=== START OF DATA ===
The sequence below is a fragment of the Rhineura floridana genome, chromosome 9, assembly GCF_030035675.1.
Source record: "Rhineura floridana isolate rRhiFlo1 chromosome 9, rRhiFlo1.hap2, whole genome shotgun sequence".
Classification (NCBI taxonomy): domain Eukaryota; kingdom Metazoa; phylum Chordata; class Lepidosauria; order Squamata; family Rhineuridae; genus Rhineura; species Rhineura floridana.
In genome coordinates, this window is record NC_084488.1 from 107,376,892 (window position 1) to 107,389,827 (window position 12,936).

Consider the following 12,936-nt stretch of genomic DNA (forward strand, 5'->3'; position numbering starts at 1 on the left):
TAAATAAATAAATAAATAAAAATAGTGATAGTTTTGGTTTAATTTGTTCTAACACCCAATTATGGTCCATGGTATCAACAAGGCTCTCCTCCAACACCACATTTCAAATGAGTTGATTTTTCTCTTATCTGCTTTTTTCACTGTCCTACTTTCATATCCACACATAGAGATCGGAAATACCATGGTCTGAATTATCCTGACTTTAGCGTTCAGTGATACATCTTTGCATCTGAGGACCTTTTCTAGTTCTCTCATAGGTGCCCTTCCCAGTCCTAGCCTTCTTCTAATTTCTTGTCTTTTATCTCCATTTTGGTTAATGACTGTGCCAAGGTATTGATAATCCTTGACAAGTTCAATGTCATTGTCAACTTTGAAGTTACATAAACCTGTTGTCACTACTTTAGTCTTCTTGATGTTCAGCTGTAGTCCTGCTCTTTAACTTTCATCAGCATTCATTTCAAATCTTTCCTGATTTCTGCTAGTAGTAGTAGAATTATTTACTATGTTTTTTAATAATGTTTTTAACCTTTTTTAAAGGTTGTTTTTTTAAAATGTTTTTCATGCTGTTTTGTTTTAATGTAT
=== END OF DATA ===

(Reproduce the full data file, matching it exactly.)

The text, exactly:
The sequence below is a fragment of the Rhineura floridana genome, chromosome 9, assembly GCF_030035675.1.
Source record: "Rhineura floridana isolate rRhiFlo1 chromosome 9, rRhiFlo1.hap2, whole genome shotgun sequence".
Classification (NCBI taxonomy): domain Eukaryota; kingdom Metazoa; phylum Chordata; class Lepidosauria; order Squamata; family Rhineuridae; genus Rhineura; species Rhineura floridana.
In genome coordinates, this window is record NC_084488.1 from 107,376,892 (window position 1) to 107,389,827 (window position 12,936).

Consider the following 12,936-nt stretch of genomic DNA (forward strand, 5'->3'; position numbering starts at 1 on the left):
TAAATAAATAAATAAATAAAAATAGTGATAGTTTTGGTTTAATTTGTTCTAACACCCAATTATGGTCCATGGTATCAACAAGGCTCTCCTCCAACACCACATTTCAAATGAGTTGATTTTTCTCTTATCTGCTTTTTTCACTGTCCTACTTTCATATCCACACATAGAGATCGGAAATACCATGGTCTGAATTATCCTGACTTTAGCGTTCAGTGATACATCTTTGCATCTGAGGACCTTTTCTAGTTCTCTCATAGGTGCCCTTCCCAGTCCTAGCCTTCTTCTAATTTCTTGTCTTTTATCTCCATTTTGGTTAATGACTGTGCCAAGGTATTGATAATCCTTGACAAGTTCAATGTCATTGTCAACTTTGAAGTTACATAAACCTGTTGTCACTACTTTAGTCTTCTTGATGTTCAGCTGTAGTCCTGCTCTTTAACTTTCATCAGCATTCATTTCAAATCTTTCCTGATTTCTGCTAGTAGTAGTAGAATTATTTACTATGTTTTTTAATAATGTTTTTAACCTTTTTTAAAGGTTGTTTTTTTAAAATGTTTTTCATGCTGTTTTGTTTTAATGTAT